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Can you calculate arbitrary sines/cosines by using angle addition and double angle formulas? I thought that Taylor Series was the standard for calculating the sine of arbitrary angles. What is I mean is an angle like $59$ is the same as $118=90+28...$ and through successive splittings we can break our angle into angles, like $90$, we know the value of sine/cosine at.

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Tables are actually quite common for fast computing like graphics. A friend of mine had a nice idea once (he probably wasn't the first) to represent the angle in binary and use half angle and sum formulas. –  DanielV Feb 27 '14 at 7:09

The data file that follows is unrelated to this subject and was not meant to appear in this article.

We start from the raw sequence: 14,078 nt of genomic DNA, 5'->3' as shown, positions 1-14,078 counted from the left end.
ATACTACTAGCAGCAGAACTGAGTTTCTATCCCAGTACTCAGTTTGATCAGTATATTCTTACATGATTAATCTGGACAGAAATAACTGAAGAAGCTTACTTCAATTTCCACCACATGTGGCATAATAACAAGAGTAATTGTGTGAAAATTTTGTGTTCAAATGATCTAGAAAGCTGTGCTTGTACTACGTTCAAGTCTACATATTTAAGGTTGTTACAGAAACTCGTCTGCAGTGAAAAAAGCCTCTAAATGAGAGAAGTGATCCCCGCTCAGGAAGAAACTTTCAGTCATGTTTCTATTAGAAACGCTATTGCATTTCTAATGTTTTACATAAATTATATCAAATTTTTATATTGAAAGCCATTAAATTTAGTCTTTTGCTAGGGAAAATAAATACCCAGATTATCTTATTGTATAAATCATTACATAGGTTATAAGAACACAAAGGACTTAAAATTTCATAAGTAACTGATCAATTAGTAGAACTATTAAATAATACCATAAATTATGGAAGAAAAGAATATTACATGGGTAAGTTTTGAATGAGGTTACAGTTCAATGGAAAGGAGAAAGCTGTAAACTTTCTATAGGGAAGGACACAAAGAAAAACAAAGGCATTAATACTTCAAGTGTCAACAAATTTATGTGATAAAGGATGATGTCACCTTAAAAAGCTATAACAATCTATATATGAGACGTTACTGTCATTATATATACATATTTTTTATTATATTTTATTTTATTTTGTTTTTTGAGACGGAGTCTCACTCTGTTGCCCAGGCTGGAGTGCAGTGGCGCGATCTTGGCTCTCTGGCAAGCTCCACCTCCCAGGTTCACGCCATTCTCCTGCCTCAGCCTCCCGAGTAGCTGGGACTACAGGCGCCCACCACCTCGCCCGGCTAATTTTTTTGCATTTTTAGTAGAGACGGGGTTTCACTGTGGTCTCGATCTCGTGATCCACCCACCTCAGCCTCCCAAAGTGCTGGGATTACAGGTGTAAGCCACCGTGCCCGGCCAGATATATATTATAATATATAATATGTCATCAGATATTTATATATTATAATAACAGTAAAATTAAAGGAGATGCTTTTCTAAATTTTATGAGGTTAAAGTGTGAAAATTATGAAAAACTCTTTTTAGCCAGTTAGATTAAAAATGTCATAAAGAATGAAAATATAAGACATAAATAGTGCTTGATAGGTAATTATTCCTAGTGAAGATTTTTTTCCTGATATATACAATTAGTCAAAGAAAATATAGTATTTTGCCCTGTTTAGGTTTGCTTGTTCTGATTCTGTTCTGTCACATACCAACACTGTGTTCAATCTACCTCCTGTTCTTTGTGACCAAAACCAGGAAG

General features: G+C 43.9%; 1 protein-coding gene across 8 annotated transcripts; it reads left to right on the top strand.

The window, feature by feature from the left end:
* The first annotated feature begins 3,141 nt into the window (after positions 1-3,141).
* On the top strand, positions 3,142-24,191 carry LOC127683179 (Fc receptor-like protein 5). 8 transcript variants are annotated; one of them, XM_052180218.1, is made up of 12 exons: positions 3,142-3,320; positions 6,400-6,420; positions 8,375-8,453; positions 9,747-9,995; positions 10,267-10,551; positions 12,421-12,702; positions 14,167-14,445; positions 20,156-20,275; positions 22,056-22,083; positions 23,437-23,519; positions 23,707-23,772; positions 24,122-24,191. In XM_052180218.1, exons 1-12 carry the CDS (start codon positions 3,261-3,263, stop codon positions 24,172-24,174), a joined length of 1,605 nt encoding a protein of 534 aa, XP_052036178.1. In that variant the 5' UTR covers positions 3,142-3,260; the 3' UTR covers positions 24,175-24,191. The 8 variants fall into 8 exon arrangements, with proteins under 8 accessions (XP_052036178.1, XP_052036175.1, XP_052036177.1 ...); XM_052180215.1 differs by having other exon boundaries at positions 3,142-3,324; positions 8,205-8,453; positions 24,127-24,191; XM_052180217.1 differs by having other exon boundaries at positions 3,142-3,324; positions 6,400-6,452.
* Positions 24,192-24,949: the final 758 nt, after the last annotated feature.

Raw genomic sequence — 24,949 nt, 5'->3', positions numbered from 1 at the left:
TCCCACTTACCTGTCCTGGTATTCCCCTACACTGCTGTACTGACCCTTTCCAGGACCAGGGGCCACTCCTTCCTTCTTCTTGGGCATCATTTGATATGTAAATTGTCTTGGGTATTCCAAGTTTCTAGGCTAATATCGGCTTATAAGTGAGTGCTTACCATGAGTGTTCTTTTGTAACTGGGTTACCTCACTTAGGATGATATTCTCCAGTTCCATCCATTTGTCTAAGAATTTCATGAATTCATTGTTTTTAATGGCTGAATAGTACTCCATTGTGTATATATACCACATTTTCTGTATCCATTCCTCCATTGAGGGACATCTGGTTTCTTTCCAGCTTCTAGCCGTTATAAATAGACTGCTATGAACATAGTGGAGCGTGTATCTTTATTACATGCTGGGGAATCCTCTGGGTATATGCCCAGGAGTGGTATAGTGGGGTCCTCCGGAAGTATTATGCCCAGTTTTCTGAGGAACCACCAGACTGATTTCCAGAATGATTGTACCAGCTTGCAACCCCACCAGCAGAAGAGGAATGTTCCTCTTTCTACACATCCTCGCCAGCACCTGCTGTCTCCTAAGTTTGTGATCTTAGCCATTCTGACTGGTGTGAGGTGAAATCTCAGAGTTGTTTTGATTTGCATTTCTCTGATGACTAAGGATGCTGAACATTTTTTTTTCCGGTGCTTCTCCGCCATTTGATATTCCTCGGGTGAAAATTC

See exact trigonometric constants. –  Lucian Feb 27 '14 at 7:16

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The famous CORDIC algorithm (last seen discussed here) actually implements this idea.

A more primitive version is that one knows some trig. values algebraically, with some effort for all multiples of $3°$. Also, the complex square root can be reduced to real square roots, so halving an angle is also possible.

So for example, to compute (approximate) $\sin$ and $\cos$ for $59°$ you could split it as $60°-1°$ and then use the binary expression of $1°/3°=(0.010101...)_2=\frac14+\frac1{16}+\frac1{64}+...$ to compose $\cos1°+i\sin1°$ starting with the values for $3°$ as obtained from the known exact expressions for $90°-15°-72°$, and then using fractions of it obtained by repeated angle bisection, for $3°/4=0.75°$, $3°/16=0.1875°$, $3°/64=0.046875°$ etc.

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